By Maureen Murray

10 December, 2014

Claudia Krogmeier, a senior at Singapore American School, recently received the Congressional Bronze Medal Award. She was commended for “her willingness to give of herself to voluntarily help others in the community and her achievements in personal development, physical fitness and expedition.”

I had the opportunity to sit down with Claudia in Thyme Café at the American Club so that I could ask her about her four-year commitment to completing the goals set out by the Congressional Medal Committee. She is a bright, exceptionally focused young woman who shares a story about channeling her energy to maximize her high school experience. Like many truly exceptional students, she helps others along the way.

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MM: With high school students often juggling busy schedules, what makes pursuing the Congressional Medal worthwhile?

CK: The great thing about pursuing a Congressional Medal is that it gives you clear goals and parameters for how you spend time on extracurricular activities. I would have done the same activities regardless of the award but I quickly became much more focused.

For the award, you have to balance three areas—sports, service and personal growth. When I was setting my goals during freshman year, I realized that I had spent a disproportionate amount of time on volleyball.

MM: How did you learn about the Congressional Medal?

I heard about it at the end middle school. The activities that I was already pursuing came under the umbrella of the Congressional Medal and I thought that it would add structure and focus to my afterschool activities. So I met with counselors at my high school in Houston. They hadn’t heard of it but they worked with me and then when I transferred to Singapore American School, the counselors there were a big help, too.

MM: Was it difficult to make the transition to a new school with your projects?

CK: When I arrived in Singapore, I was faced with having to find a new service project—and it had to have both an organization and service component. Luckily, I quickly joined Caring For Cambodia at school. One of the highlights has been traveling to Cambodia (CFC) to work with kids at their schools. I’m also a correspondent for the CFC blog, offering a student volunteer point of view. I’ve become more and more involved with the organization: this year, I’m an officer and I hope to set up a CFC service club at whatever university I attend.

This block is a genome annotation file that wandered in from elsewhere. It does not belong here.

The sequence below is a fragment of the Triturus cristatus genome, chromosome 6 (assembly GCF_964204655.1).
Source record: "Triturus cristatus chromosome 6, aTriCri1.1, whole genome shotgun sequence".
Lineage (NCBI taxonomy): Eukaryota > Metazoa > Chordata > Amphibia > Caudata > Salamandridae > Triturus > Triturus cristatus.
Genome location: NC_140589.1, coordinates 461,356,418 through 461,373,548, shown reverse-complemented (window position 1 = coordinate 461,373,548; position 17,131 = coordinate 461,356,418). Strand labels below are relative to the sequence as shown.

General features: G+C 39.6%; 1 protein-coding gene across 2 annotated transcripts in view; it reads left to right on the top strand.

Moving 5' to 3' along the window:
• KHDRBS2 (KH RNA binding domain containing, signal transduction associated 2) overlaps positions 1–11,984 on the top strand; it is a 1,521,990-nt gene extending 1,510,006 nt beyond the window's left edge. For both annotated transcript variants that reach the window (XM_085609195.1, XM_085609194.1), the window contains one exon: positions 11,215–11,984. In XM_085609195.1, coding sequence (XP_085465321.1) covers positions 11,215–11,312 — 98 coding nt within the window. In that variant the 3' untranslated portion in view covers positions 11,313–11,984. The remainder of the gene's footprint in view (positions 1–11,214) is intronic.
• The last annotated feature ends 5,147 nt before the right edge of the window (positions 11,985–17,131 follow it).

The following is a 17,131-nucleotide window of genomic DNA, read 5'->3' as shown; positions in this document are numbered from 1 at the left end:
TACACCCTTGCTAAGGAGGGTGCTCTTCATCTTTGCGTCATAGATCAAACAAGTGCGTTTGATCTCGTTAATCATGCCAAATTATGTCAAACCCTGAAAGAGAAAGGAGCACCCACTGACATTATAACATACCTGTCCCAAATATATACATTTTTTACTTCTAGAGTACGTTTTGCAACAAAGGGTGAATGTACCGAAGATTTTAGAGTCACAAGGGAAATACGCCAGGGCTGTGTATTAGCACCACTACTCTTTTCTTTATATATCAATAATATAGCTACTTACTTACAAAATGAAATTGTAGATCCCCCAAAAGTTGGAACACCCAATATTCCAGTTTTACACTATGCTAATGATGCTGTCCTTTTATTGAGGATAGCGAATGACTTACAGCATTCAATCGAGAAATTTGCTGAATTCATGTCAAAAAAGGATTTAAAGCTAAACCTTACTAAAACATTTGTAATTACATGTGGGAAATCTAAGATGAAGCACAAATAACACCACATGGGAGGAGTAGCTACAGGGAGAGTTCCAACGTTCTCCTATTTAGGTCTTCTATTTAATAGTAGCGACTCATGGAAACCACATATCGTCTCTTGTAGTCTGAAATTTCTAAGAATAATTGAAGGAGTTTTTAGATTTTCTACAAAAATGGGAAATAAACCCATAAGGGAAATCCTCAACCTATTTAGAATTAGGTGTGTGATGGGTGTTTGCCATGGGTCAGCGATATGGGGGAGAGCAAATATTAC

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MM: What did you do to complete the personal development part of the Congressional Medal?

CK: Because sports and service are so time consuming for me during the school year, I worked on my personal development during the summers. I decided to focus on marketing and advertising. A family friend, Denise Palladino, has a small company called “Chic Stash” where she resells luxury fashion items in Singapore. So after sophomore year, I helped with pickups and deliveries, events and social media.

The summer after junior year, I interned at CPM marketing company where I learned more about the nitty gritty of telemarketing. I concentrated on competitor analysis research. You quickly learn that a career in marketing and communications is a lot more than attending events! I gained a better perspective on what it takes to pursue the career that I’ve had in mind for years.

MM: Any advice for students interested in pursuing this medal?

CK: This medal encourages any student to participate—in that way it’s not like the National Merit Scholarship. It’s a lot of work but organizing your extracurricular activities according to the Congressional Medal parameters can create balance for you in high school. I’m grateful that I had the opportunity to have this focus for the past four years.

I’m also grateful to teachers, counselors, friends and the CFC community for helping me along the way. And the Congressional Medal representatives! Pursuing the Medal has pushed me to go after experiences that I’m interested in and to be my own advocate. I know these are important life tools to be successful. 

Maureen Murray is the editor of Singapore American Newspaper.